The square in front of the cathedral was busy and we followed some locals inside, but Mass was in progress. We do not appreciate church services in Spanish so we left, returning to look inside when it had all finished. Just beyond the square we could see across to the Cruise Terminal, and there were steps going down to the waterfront, and a Market Hall. We were looking for fish and vegetables but only found souvenir shops and general goods. The second Market Hall was further along the waterfront, and had the displays of fish on the ground floor, and then meat, cheese and some vegetables upstairs.

Continuing along the waterfront led us to a small park with a cross, and the monument to local fishermen. We then wandered through more cobbled streets, back through the Old Town.

It was still early, so instead of going back to QE2 for lunch we decided to climb up the El Castro Hill. On board ship we had been told that it was a serious climb, but we could see the height gain and it was only a few hundred steps. Not a problem for us. The park area is large, with terracing and neat gardens, leading to the walls of the fortress. From the Monument a los Galeones de Rande, three large anchors, there was a good view down to the port and QE2. More climbing and we reached the entry arch to the fortress. Inside there were pretty gardens, a fountain, and more views down of Vigo.

Having admired the view, we then hurriedly retraced our steps and, by good luck, walked straight on to a shuttle bus which was ready to depart. This meant that we got back well before 14.30 and could get a late buffet lunch. We sailed shortly afterwards.

Gibraltar

This would be our first visit to Gibraltar. We had been through the Mediterranean twice before but on neither occasion had QE2 docked at "The Rock". Pauline also wanted to visit Gibraltar because her last boss in the DTI, Sir David Durie, had been posted there as Governor. Unfortunately after we made our booking in 2004 we discovered that he had just retired.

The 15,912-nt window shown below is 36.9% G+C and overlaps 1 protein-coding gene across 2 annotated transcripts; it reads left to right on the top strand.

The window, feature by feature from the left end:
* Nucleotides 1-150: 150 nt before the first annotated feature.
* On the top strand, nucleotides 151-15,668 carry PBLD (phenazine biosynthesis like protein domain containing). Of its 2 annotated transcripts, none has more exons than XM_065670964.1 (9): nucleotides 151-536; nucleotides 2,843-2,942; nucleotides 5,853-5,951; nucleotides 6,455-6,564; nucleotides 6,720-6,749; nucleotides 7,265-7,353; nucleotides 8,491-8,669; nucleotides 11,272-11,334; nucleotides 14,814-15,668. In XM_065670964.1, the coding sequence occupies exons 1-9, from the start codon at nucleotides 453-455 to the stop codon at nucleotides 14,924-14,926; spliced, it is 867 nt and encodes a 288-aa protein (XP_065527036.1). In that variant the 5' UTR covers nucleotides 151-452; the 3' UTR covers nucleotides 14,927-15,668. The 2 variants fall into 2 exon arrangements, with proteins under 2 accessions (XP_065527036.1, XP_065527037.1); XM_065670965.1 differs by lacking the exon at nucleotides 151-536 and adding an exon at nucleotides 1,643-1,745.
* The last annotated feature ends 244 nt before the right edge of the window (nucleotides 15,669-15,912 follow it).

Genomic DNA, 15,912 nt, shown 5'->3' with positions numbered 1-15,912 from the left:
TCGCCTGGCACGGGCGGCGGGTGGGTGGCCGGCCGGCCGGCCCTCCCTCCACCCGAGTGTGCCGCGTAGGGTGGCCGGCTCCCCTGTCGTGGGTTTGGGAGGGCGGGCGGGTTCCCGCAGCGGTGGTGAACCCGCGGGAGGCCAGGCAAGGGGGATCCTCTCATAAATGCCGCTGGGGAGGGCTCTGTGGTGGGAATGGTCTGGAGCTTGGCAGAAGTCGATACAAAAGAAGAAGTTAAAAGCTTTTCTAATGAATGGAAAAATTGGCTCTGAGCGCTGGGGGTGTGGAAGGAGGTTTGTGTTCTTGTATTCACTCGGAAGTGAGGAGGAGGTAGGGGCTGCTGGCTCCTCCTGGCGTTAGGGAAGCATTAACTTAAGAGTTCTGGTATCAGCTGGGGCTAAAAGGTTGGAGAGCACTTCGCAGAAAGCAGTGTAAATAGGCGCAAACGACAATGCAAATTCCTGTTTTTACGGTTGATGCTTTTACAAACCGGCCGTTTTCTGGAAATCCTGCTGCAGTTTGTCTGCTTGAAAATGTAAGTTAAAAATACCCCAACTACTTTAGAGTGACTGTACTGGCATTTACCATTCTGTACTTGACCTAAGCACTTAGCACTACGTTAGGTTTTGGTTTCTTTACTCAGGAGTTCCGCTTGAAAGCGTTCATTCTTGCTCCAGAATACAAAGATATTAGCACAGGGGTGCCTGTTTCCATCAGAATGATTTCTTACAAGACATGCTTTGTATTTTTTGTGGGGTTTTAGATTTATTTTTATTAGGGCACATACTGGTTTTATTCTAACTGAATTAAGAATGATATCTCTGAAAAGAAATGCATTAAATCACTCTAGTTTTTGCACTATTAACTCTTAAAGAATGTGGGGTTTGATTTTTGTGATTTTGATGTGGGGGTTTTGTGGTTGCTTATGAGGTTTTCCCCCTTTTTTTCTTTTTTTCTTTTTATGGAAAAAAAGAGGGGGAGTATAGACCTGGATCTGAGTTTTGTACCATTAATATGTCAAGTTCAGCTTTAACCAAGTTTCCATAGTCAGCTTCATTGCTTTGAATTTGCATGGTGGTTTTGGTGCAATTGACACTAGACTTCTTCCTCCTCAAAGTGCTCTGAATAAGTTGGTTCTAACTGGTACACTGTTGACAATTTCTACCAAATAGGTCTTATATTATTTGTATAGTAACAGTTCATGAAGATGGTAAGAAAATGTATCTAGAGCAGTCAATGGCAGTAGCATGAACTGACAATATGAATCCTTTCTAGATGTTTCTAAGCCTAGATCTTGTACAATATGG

Peaking at 425 metres, Gibraltar measures less than 3 square miles and is home to about 30,000 people. The strategic strait it controls links the Atlantic and the Mediterranean and is only 8 miles wide at its narrowest point. The territory has always been disputed. The British seized it from the Spanish in 1704 and there was a famous siege by a French-Spanish expedition from 1779 to 1783. During this time an extensive network of defensive galleries were hewn by hand, and these are open for visits.

There is a lot to see in Gibraltar. Sadly QE2 was only able to visit for the afternoon. We docked at the Cruise Terminal at 1300 and had to be back aboard by 1730. We were one of the first to disembark and quickly headed for the cable car, which we had seen as the ship approached. Confirming the best routing from a helpful police lady, we rushed through Casemates Square, past the Convent where the Governor lives and arrived at the base of the Cable Car just a few minutes too late. All the QE2 organised tours had arrived and there was a long queue waiting on the pavement. We joined the end of the line. At that moment a local Guide approached us, enquiring whether we would instead consider a minibus tour, and we decided it would be a better idea. It meant that we didn't have the ride on the cable car, but we would see all the other interesting sights from the comfort of his vehicle.